Efficiency gains are a key benefit offered by the DDP technology. According to Bretey, it is 94% efficient at peak full efficiency. From about 25-100% displacement, customers can see total system efficiencies of 90% or greater with the pump. “And because of the pump’s multi-port design, we can deliver flow at the right pressure for the consumers in a machine,” he said. “We’re providing exactly what is needed, thus enabling even higher system efficiencies than what can be done with standard pumps today.”
All of Danfoss’ DDP come with a controller that has been designed specifically for use with the pumps. It uses propriety software and hardware controls what happens in each of the pump’s 12 cylinders every few milliseconds. “We're evaluating what's happening in the pump, what the input commands are, what the output needs to be, making calculations and then making changes to what happens,” explained Bretey. “So, the pump and controller are always together and unable to be separated.” This ensures the pump works as productively and efficiently as possible.
However, the pump and its controller can be controlled by the OEM’s ECU (electronic control unit) or by a PLUS+1 microcontroller.
Learn more about the Digital Displacement technology in our interview with Eric Bretey.
Bretey said the benefits provided by the DDP have already been proven in many applications. One of which is the industrial market. “Hydraulic power units that have employed digital displacement pumps in them have seen 25% lower electrical energy consumption,” he said. Because of this, he said emissions can be reduced as well, offering further benefits to machine owners.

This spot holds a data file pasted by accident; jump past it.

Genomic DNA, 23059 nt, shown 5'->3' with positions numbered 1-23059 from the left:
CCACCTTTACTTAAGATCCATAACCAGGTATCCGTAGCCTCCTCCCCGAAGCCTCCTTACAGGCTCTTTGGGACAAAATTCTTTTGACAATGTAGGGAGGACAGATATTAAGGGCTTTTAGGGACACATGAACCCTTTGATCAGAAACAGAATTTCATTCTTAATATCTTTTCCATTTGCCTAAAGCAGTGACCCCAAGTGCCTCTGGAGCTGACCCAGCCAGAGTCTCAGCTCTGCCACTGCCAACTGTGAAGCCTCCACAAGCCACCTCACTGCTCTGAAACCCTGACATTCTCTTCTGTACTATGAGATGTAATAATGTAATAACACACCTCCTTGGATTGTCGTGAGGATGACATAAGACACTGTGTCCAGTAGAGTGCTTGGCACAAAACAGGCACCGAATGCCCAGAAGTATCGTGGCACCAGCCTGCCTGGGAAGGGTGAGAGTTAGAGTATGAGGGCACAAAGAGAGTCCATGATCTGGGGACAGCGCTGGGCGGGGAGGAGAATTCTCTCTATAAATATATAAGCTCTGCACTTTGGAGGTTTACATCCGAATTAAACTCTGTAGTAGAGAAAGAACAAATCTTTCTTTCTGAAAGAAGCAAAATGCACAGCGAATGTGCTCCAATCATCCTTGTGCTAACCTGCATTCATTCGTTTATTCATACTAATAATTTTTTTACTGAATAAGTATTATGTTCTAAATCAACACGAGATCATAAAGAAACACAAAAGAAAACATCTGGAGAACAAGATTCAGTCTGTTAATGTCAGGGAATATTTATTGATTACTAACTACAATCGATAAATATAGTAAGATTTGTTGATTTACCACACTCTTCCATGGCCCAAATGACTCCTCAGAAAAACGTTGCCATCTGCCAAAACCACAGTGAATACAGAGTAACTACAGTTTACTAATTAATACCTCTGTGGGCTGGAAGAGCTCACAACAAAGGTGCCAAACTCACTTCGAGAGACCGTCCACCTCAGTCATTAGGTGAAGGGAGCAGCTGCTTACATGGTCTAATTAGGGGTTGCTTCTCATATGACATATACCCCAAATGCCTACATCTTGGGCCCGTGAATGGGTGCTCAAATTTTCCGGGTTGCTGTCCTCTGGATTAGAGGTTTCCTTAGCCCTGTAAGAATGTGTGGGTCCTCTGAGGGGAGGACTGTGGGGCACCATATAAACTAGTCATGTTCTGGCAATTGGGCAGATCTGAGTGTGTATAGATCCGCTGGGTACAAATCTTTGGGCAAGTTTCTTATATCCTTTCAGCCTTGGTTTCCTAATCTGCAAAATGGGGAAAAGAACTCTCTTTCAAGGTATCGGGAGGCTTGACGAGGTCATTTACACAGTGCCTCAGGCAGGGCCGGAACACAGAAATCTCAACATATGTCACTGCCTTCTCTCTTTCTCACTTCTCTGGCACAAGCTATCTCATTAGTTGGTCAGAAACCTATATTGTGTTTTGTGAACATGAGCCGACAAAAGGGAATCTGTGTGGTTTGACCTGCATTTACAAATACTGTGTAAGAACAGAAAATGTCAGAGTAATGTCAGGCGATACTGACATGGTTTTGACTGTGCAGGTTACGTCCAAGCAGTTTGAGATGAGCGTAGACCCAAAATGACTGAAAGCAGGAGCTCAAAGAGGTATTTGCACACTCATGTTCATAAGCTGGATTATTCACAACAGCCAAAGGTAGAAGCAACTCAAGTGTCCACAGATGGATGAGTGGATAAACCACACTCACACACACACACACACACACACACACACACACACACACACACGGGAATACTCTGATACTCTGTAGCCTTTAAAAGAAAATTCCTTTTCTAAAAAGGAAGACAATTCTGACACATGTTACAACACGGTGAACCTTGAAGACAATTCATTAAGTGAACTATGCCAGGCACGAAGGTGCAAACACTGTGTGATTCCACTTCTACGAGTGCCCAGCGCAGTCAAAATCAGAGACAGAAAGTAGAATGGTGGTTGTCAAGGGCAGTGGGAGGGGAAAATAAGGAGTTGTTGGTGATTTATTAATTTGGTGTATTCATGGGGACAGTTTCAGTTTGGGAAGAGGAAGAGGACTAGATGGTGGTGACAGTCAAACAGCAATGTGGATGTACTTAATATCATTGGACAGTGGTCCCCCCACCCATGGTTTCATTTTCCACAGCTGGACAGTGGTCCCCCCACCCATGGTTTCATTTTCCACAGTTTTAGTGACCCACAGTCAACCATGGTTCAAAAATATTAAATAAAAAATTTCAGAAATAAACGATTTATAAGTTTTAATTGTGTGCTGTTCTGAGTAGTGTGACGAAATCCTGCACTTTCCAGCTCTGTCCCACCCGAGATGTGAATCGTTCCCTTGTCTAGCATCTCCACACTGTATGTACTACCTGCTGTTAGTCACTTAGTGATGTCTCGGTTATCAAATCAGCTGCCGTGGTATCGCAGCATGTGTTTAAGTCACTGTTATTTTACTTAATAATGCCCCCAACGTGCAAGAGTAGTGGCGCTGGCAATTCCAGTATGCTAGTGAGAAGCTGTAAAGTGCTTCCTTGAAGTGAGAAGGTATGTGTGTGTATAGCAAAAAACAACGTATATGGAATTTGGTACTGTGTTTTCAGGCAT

“This is a central part of what Danfoss really wants to do,” he said. “We want to provide products that help make the environment better, and help us live up to our commitment to be a good steward of our resources.”
In forklift truck applications, customer data has shown use of the DDP has reduced fuel consumption 40% or more in 4 ton and larger machines. And this was achieved without sacrificing productivity. In some cases, it allows a machine’s engine to be downsized which can offer further fuel and emissions reduction benefits.
Hydraulic excavators are also a key market of interest for the DDP. Bretey said Danfoss has already achieved efficiency of 32% in the field using the technology on hydraulic excavators powered by internal combustion engines. “Depending on how much work you want to do on your system, we can achieve results like that or maybe event greater in the future,” he said.
Electrification is another area in which Danfoss sees a large benefit to utilizing the Digital Displacement technology. Use of the DDP in conjunction with Danfoss Editron—the company’s electrification business—products have shown system efficiencies of 87% when converting electrical power from batteries to hydraulic power.
Danfoss believes Digital Displacement technology will play an integral role in its vision for the future which includes electrification, automation and connectivity. The company believes the future will require more data and control of hydraulics, as well as technologies which reduce carbon output from machines. All of which the company’s DDP technology has thus far demonstrated it can provide, and Danfoss will continue improving upon in the coming years.